Cross-cultural connections made in the silence of the African bush

Investing in the Environment: Corporate Award

Finalist: Cathay Pacific

Niki Moore

Take a group of youngsters from the crowded Philippines or high-rise Hong Kong, dump them in the vast African bush for a few days, and sit back.?Some kind of spiritual awakening is bound to happen.?And it does.

“I’m from Manila,” says a bespectacled student.?“I’m used to traffic, people, buildings and noise.?This,” with a wrinkling nose he holds up an antelope dropping, “I’m not used to!”

As they say, there’s a fine line between heaven and earth and these young people, although getting their hands dirty with earthy things, are clearly in heaven.

For the past seven years, Hong Kong-based airline Cathay Pacific has brought teenagers from the Pacific Rim and the Middle East to South Africa for nine days of wilderness and goodwill. They are joined by South Africans, selected from different areas and contrasting cultures.

The 60-odd young adults are taken into the bush at the Rustenburg Nature Reserve, in the Magaliesberg mountains, to rough it.
Supervised by camp counsellors, they sleep under the stars, keep night watch round a fire, take nature hikes and get closer to wild animals than most of them (South Africans included) have ever been in their lives.

It is an intense ecological learning curve. But at the same time they teach each other about their cultures and lives. Each night, the kids take part in a variety show in which they highlight an aspect of their own lifestyle.?They are also called upon to coordinate a mock wedding in their own traditional style, usually using their new-found friends as extras.

In this way, teens from Hong Kong learn the haka, New Zealanders learn Shosholoza, Filippinos learn the Turkish belly dance and they all learn the correct way to hold a boa constrictor.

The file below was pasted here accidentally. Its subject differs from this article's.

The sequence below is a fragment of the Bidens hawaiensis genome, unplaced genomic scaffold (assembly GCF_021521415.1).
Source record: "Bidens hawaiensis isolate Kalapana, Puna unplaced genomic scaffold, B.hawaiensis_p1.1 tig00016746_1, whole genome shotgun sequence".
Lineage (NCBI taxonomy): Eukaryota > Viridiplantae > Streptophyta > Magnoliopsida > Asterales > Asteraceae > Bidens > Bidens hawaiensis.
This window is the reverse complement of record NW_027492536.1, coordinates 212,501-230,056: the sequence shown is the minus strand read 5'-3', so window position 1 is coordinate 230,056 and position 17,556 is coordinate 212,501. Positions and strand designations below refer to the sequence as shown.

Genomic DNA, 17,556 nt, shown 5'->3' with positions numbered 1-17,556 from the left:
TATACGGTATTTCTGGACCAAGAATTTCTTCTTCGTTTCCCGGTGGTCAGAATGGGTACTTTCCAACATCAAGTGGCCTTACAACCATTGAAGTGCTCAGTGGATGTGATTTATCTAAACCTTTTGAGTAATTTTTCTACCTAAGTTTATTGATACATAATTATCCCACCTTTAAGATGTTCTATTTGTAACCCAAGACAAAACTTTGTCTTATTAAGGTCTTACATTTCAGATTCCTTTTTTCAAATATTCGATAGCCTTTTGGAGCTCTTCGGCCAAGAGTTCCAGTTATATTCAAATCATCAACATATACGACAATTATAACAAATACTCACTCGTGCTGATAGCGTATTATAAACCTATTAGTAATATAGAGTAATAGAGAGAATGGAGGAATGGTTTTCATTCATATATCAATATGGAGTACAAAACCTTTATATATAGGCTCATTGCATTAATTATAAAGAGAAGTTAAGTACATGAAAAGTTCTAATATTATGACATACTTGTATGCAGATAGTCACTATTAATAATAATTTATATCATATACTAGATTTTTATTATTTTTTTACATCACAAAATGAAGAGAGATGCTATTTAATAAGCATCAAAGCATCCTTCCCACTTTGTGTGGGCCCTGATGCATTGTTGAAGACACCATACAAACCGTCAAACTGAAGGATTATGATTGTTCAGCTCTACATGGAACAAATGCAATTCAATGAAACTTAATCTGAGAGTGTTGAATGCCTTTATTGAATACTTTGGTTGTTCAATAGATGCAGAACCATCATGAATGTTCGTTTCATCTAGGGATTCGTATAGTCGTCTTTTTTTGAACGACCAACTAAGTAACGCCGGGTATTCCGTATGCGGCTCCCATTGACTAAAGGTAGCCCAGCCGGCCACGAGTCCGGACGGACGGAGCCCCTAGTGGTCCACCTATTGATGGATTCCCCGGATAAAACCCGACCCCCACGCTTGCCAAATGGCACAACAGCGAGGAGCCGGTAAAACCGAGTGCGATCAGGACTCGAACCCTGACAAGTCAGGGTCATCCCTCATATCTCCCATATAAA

They spend their days hiking and listening to lectures on the ecology.?At first it is the South Africans on their home ground who answer all the questions, but soon the whole class is buzzing to show off their newly acquired know-how.

“This is a very valuable experience,” says a 17-year-old from Hong Kong. “We would not normally get a chance to live in the wild and to experience complete silence.”

It is this kind of wide-eyed wonder that fires the enthusiasm of Cathay Pacific’s marketing manager in South Africa, Tertius van Zyl.

“The aim of this Wilderness Experience is to alert youngsters to the idea that everything is inter- connected and that we are all part of a greater whole,” he says. “Their own culture is a part of a worldwide diversity, and our attitude towards what is around us will influence the way we live our lives.”

It is a lesson well-learned.?Letters sent to Van Zyl by delegates show the youngsters go home with a changed idea of their own place in the world.

For the South Africans, the experience is equally valuable. Not only do they meet cultures from outside our borders, but also the cultures within.

When the group prepares to part at Johannesburg airport, the air is full of unspoken conversations. A South African begins a haunting farewell Zulu chant.?It is taken up in the various accents of her new-found friends, and onlookers at the airport stop to listen.

The foreigners take with them a better understanding of the magic of the African bush and the complex dynamics of South African society.?Equally important is what they leave behind a sense that this diverse wilderness of ours is part of an even larger global diversity.

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